Inbox Zero – what is it?

Reading Time: 4 minutes

Inbox Zero is a methodology for keeping your email inbox empty, or close to empty, at all times. It is a good way of making sure that you are on top of what is going on and a perfect partner if you are doing GTD.

The expression Inbox Zero was first used by Merlin Mann in the mid-2000. Merlin Mann is the man behind the website 43Folders. The name 43 folders are the name of the paper-based tickler file system with surprise; 43 folders.

 

The definition of Zero

In today’s world, it is impossible to keep your email inbox totally empty at all times. I find that if combine the number of private and work-related emails I get around 80 to 100 emails every day. That is one new email every 15 minutes. I think that the most important element in Inbox Zero is to completely empty your inbox or inboxes at least once every day or so. If I have some ongoing burning issues that I need to work on or check in on several times a day, I might let the 2-3 emails related to this topic stay in my inbox for the time it takes to resolve the issue.

The conclusion is that zero is not always equivalent to the mathematical definition of the number, but I think you get the concept.

Inbox Zero
Picture: flickr.com/photos/jamescridland

 

The problem with email

In an ever more connected world email has gone from being the ultimate form of communication to, for a growing number of people, the ultimate source of frustration. It is a paradox that most people have the least amount of formal training and knowledge in the tool they spend the most time using: Microsoft Outlook.

Considering that, for many people, email is the tool they use to make a first impression on a potential customer. It is the tool that is being used for discussing problems and communicating important messages. Yet, some people go through their career miss-managing email.

Inbox zero problem
Picture: bigstock.com

 

Why Inbox Zero?

Have you ever found an email in your inbox that has been completely overlooked or forgotten? Have you ever had to do some kind of crises management because you forgot to act on an email? When was the last time you experienced the nagging feeling that buried in your inbox is some form of potential crises that you are unaware of?

I think that I have listed three good arguments for total control of your inbox, but I’ll give you one more: I will never forget the first time I had an empty inbox. I had never seen so much white space in Outlook before, I even had to check if I still was connected to the server. The feeling of having total control was just so good. It was then that I really realized how long it had been since the last time I was confident that I did not have any open loops that I was not aware of. The monster that I had felt was living in my inbox was finally gone.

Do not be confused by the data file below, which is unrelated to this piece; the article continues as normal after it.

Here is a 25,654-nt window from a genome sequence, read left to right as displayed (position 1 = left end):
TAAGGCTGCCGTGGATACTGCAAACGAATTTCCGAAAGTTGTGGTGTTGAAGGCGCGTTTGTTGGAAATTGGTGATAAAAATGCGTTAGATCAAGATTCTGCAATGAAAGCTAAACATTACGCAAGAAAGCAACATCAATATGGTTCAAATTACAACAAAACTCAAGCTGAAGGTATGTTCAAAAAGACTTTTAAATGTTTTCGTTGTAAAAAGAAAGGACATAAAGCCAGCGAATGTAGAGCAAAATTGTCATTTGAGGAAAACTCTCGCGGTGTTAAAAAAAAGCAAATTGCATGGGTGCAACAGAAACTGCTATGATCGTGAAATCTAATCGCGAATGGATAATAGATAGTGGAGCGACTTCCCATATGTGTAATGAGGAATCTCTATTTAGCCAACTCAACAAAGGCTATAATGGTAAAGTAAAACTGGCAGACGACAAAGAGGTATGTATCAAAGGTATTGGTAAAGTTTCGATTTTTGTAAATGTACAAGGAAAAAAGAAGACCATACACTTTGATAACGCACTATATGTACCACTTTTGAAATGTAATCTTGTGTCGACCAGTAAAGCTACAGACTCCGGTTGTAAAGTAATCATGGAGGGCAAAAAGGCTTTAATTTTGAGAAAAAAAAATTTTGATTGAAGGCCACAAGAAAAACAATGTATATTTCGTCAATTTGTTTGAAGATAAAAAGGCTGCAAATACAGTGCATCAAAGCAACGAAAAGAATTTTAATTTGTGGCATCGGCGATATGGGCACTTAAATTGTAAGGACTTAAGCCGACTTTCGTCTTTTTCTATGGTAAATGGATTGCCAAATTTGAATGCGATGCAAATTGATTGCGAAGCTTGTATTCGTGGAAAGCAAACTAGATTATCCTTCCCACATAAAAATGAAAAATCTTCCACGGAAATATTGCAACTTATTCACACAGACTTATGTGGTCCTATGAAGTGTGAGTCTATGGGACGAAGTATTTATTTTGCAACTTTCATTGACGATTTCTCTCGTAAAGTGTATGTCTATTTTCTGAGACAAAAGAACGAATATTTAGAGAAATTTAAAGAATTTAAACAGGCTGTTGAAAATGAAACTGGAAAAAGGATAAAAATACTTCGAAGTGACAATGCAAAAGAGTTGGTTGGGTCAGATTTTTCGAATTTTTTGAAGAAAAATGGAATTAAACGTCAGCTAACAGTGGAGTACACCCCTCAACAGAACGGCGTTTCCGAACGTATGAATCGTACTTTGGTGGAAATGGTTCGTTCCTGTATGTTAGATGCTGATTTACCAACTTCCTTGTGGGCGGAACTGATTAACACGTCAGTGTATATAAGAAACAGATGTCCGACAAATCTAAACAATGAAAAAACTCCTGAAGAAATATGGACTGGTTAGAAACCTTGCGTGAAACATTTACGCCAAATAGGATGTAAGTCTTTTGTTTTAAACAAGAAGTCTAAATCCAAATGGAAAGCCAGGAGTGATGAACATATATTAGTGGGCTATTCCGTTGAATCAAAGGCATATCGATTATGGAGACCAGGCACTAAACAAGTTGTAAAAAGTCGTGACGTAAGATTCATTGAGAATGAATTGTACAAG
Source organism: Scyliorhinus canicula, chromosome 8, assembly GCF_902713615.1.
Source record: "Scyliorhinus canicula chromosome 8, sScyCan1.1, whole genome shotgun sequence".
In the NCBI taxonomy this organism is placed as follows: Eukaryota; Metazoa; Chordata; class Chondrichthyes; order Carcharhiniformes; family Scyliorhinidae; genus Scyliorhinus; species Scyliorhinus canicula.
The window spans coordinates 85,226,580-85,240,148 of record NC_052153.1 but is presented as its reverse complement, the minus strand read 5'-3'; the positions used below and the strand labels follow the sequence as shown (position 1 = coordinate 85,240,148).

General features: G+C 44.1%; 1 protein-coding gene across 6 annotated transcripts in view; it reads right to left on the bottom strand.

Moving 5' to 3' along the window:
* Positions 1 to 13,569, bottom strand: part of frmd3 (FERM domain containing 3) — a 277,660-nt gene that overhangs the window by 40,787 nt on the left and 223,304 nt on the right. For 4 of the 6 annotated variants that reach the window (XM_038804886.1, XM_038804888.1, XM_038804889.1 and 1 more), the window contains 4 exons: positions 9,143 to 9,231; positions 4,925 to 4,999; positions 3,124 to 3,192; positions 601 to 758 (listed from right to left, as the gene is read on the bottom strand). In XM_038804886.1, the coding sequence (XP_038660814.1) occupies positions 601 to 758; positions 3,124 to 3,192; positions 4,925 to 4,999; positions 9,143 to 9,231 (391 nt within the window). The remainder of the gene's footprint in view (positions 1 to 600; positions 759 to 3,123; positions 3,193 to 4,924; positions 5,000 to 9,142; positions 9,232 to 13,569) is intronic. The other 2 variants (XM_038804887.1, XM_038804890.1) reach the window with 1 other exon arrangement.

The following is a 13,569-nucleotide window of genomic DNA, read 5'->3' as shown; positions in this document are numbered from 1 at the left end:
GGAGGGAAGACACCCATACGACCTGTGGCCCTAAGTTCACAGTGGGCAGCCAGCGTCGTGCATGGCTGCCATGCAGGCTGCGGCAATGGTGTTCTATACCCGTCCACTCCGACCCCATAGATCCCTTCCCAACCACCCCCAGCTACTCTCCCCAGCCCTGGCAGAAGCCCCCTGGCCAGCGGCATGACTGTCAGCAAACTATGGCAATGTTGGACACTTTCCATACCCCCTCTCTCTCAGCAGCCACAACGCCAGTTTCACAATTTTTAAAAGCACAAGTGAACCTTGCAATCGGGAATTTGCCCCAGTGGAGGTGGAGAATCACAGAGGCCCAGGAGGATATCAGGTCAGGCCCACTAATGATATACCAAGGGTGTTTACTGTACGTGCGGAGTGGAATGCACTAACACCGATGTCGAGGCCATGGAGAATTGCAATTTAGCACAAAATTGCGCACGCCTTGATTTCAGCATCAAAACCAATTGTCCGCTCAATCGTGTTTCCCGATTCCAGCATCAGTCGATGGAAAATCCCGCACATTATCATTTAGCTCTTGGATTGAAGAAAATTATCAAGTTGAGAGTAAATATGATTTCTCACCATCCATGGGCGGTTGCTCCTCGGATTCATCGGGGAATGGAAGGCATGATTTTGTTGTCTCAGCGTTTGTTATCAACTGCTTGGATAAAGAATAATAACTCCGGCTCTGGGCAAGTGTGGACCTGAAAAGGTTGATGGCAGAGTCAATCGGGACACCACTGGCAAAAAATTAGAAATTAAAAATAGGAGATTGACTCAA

Inbox Zero and Getting Things Done

Getting Things Done WR
Picture: Bigstock

Inbox Zero and Getting Things Done (GTD) are the perfect partners. If you are unfamiliar with Getting Things Done, please see my post Getting Things Done – What is it?.

I use Inbox Zero to force myself to go through step 2 and 3 in GTD.

Step 2: Clarify.
Find out what it means. Is this actionable? If no, trash it or file it. If yes, start by asking yourself what is the next action?

Step 3: Organize.
Get your items into the right list and set appropriate reminders.

 

Getting started with Inbox Zero

Unless you are changing jobs or have just had a total hard drive crash, having to go through your entire inbox may seem like an impossible task. If you were to start off like that, you would never get to zero. The trick is to start with item 1 below.

  1. Move the entire contents of your inbox to a separate folder, so that you can process the contents of this folder in between your inbox.
  2. Forget the complicated folder structure. The search function is so much better today compared to when you figured out your current system. Take advantage of that. Make ONE single archive folder.
  3.  Make a keyboard shortcut for archiving email. In Outlook this is called a Quick Step.
  4. Define your inbox as a “clean zone.” You do not want any clutter.
  5. Set off time to handle email, at least two times every day.
  6. Practice item 1, 2 and 5 relentlessly.

You do not have to, but I would highly recommend seeing the first 31 minutes of this video of Merlin Manns lecture at Googleplex. It is fun and packed with anecdotes about email.

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